The week we were visiting, Gaziantep opened a new Mosaic Museum to showcase the Zeugma mosaics salvaged as part for the hydroelectric project in the region. The mosaics would now be submerged under water if they had not been removed, and a large project excavating over 1,000 square metres of mosaics has led to this new museum development, with restoration of the many mosaics still underway. They date from the 1st and 2nd centuries BC from the twin cities of Zeugma on either side of the banks of the Euphrates River, about 45 miles from Gaziantep.

Conservator working on the rescued Zeugma mosaics

Conservator working on the rescued Zeugma mosaics.

An afternoon was spent in Sanliurfa to visit the site of Abraham’s lake: it is told that King Nimrod flung Abraham from the cliff tops into a and he had miraculously been saved by the flames turning into a sacred lake of fishes. The site is important to Jews, Christians and Muslims alike and is now a busy destination for tourists. One can feed the sacred fish and visit Abraham’s cave, whilst also admiring the Islamic architecture and scenic cliffs. During our visit to this historic city we also met with the Director of the GAP Project, a regional development agency, which looks at infrastructure, economic and social issues, including the role of cultural activities and tourism.

Mosque and site of Abraham's lake in Sanliurfa

Mosque and site of Abraham’s lake in Sanliurfa.

Throughout the week we were fortunate to be shown many cooking demonstrations and were invited to two private houses where we could get hands on experience of making local dishes. We also visited small and large museums where we could offer advice, or contact details for our UK colleagues for such things as how to mount an elephant skeleton or how to organise loans, amongst other things. Many possible projects were explored that might involve future loans or partnerships and our visits were met with much enthusiasm and professional knowledge.

Traditional lunch with Mrs Belgin Yetkin

Traditional lunch with Mrs Belgin Yetkin.

For more information on the exchange programme and how to apply go to:

By Lyn Wall, Loans Manager at National Museums Scotland

What exactly goes on behind the scenes of a project like the touring Chessmen exhibition?  There are many teams in many departments working hard to make sure the exhibition is of the highest quality in terms of design, activities, publications, choosing what objects will be on display and what is written about them.  Here in the Loans section we have the job of making sure that everything is in place both at National Museums Scotland and at the receiving venue to ensure the objects are safe and well cared for once they start their journey on tour. For the chessmen, this involves liaising with venues in Aberdeen, Shetland and Stornoway.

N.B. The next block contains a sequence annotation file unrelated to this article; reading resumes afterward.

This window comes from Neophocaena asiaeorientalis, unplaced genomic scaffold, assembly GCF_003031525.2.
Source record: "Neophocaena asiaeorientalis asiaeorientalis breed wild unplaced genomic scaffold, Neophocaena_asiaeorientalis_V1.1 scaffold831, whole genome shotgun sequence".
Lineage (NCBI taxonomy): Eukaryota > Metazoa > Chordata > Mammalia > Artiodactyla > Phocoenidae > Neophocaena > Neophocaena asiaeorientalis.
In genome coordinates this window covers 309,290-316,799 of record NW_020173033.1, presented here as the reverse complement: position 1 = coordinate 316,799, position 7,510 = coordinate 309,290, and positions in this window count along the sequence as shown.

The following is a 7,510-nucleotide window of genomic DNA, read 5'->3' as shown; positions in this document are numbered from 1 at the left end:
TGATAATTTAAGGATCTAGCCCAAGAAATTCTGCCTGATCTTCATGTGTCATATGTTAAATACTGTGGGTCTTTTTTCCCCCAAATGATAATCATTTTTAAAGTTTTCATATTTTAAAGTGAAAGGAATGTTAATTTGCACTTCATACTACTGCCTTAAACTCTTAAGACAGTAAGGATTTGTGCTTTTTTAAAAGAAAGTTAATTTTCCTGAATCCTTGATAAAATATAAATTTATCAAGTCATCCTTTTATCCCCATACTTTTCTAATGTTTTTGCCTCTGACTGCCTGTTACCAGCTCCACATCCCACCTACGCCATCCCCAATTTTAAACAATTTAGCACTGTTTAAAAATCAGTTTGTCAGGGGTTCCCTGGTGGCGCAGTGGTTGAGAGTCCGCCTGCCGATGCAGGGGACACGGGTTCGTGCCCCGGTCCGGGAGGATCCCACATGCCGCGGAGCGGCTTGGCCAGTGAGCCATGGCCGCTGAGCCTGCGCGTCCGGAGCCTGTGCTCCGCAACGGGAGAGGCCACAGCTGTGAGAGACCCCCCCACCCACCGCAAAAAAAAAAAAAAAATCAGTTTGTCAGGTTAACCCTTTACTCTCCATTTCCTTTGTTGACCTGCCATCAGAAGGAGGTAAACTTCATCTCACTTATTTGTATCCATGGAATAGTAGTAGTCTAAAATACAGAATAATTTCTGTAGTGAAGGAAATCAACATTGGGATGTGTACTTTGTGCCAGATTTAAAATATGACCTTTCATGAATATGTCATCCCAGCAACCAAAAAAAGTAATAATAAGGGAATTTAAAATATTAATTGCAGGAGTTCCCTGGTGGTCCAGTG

Lewis Chessmen Berserker, King and Warder from National Museums Scotland

When a venue asks to borrow from our collections it sets in motion many activities.  The job of the Loans section is to co-ordinate all of the many people involved in making a loan happen.  Firstly we must ensure the borrowing venue is safe both in terms of security and environmentally.  Many of our collections are sensitive to light, temperature or relative humidity and would be damaged if not kept in the correct conditions.

Once a venue is approved and the objects requested are not required elsewhere, we ask our colleagues in Conservation to assess if the objects need any conservation work before they are packed.  Condition reports are written too so that the objects can be checked regularly for any damage or changes in condition.  Then the objects are packed according to how they will travel – for the Chessmen this means their very own nice cosy travelling case.

Chessmen ready to travel

Some of the Lewis Chessmen ready to travel!

Once packed and all the paperwork for insurance and loan agreements has been organised the transport must be arranged.  Depending on the loan this could be a large truck or small van, or for overseas travel, a boat or an aeroplane.